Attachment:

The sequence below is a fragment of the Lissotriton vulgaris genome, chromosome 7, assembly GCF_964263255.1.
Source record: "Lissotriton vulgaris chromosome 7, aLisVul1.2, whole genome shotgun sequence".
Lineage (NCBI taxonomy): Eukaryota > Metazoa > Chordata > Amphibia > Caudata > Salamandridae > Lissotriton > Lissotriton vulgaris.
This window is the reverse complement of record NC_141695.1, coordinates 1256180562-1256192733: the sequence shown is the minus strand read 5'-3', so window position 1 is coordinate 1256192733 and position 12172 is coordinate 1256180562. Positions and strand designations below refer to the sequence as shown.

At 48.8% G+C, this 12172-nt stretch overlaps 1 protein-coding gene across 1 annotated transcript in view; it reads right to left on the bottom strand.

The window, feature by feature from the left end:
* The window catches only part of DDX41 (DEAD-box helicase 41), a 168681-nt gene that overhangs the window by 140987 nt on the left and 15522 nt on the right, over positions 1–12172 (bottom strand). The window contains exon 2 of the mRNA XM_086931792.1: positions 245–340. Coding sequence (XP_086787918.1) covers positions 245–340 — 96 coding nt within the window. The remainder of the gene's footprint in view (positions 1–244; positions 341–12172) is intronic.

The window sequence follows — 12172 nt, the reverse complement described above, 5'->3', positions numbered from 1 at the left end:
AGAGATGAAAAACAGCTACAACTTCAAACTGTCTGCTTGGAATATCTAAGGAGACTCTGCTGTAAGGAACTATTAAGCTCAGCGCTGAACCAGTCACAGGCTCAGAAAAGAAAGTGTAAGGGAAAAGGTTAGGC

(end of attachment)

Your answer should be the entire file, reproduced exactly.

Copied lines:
The sequence below is a fragment of the Lissotriton vulgaris genome, chromosome 7, assembly GCF_964263255.1.
Source record: "Lissotriton vulgaris chromosome 7, aLisVul1.2, whole genome shotgun sequence".
Lineage (NCBI taxonomy): Eukaryota > Metazoa > Chordata > Amphibia > Caudata > Salamandridae > Lissotriton > Lissotriton vulgaris.
This window is the reverse complement of record NC_141695.1, coordinates 1256180562-1256192733: the sequence shown is the minus strand read 5'-3', so window position 1 is coordinate 1256192733 and position 12172 is coordinate 1256180562. Positions and strand designations below refer to the sequence as shown.

At 48.8% G+C, this 12172-nt stretch overlaps 1 protein-coding gene across 1 annotated transcript in view; it reads right to left on the bottom strand.

The window, feature by feature from the left end:
* The window catches only part of DDX41 (DEAD-box helicase 41), a 168681-nt gene that overhangs the window by 140987 nt on the left and 15522 nt on the right, over positions 1–12172 (bottom strand). The window contains exon 2 of the mRNA XM_086931792.1: positions 245–340. Coding sequence (XP_086787918.1) covers positions 245–340 — 96 coding nt within the window. The remainder of the gene's footprint in view (positions 1–244; positions 341–12172) is intronic.

The window sequence follows — 12172 nt, the reverse complement described above, 5'->3', positions numbered from 1 at the left end:
AGAGATGAAAAACAGCTACAACTTCAAACTGTCTGCTTGGAATATCTAAGGAGACTCTGCTGTAAGGAACTATTAAGCTCAGCGCTGAACCAGTCACAGGCTCAGAAAAGAAAGTGTAAGGGAAAAGGTTAGGC